The Mislovshtitsa Monastery of the Dormition is located at some 12 km from the town of Tran, between the villages of Velinovo and Filipovtsi. It is situated in the valley of a rocky area, where runs the river of Mislovshtitsa.
The extant sources about the history of the Dormition Monastery are scarce and refer to the period from the 19th to the middle of the 20th c. Recent research showed that the temple might have been built and decorated at the end of the 15th – beginning of the 16th c. and that in the middle of the 19th century a narthex was added. In the temple there are a couple of preserved inscriptions which give information about the monastery’s history.
The first reads that in 1893 the church was visited by hieromonk Maxim. He scratched a graffito on the murals on the southern wall of the church. It says that Maxim was born in the village of Kosturintsi, mentions the name of monk Arsenius and marks the year of his visit – 1893.
Today there is another inscription on the northern façade of the church, above the door. From it we learn that the narthex of the Moslovshtitsa Monastery church was built by two donors – Dionisios (about whom no historical data exist) and hieromonk Baykushev from Tran. Michail Baykushev started an overhaul of the monastery church, erected the narthex and the monastery buildings. He died at the Mislovshtitsa Monastery in 1880. After his death the monastery was governed by hieromonk Gerasim Tsvetkov (from 1876 to 1894), priest Dimitar Tsvetanov (1859-1899) and hieromonk Agathon (1899-1909). The last hegumen of the monastery hieromonk Methodii Milanov Sokolov governed the monastery from 1910 to 1960. A stone plaque with his name dates from this period and in 1924 the image of the Theotokos Wider than Heaven was painted in the apse with his donation.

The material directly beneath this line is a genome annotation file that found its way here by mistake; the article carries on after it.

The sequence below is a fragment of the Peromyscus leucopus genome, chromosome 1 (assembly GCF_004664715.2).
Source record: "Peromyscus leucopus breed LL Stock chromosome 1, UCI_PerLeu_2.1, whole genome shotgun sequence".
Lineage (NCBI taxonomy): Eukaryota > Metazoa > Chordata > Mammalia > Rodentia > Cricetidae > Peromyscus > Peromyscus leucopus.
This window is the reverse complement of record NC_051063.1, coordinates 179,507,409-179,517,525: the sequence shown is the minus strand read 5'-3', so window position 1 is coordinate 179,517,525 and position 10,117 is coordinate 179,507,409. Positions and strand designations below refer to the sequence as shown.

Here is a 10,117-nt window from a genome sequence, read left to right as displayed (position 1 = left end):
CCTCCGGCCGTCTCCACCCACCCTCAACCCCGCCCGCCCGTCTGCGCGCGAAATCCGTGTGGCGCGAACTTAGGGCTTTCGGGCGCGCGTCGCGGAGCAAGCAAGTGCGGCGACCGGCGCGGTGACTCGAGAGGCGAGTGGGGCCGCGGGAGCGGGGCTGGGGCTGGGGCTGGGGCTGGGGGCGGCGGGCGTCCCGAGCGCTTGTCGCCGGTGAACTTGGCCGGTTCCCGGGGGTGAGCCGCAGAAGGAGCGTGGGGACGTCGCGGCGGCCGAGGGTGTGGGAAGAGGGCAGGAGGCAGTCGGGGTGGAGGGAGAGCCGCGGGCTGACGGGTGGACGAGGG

The Dormition church occupies the central place in the Mislovshtitsa Monastery complex. Its architectural type is characteristic of most of the monuments in Western Bulgaria. It is a single nave church with one oblong naos and a small narthex, covered by a gable roof. The naos is 5.60 х 3.50 m, built of rubble with mortar and in the upper part there is a dentil with three rows of bricks. It is covered by a barrel vault. The narthex was built in the middle of the 19th c. from rubble and mortar, bricks are used occasionally. The room is whitewashed.
Little of the painting that once decorated the church is preserved. Big part of the frescoes has been removed and is now kept in the depositories of the Regional Museum of History – Pernik. Today, in the temple are preserved the figures of the Great Fathers of the Church from the composition of Adoration of the Sacrifice in the apse and some minor fragments on the southern and the northern walls. The reconstruction of the iconographic program shows that in the naos there were three registers: a register with scenes of the Great Feasts, a register with saints in medallions and a register of full-length figures of saints. Among the extant fragments there are also scenes which are quite rare in the iconographic program of the churches of the post-Byzantine period. These are the compositions Joseph’s Doubt (kondak 3) of the Akathist to the Theotokos, and two scenes illustrating the miracles of Jesus: Healing of the man born blind and Healing of the man with dropsy.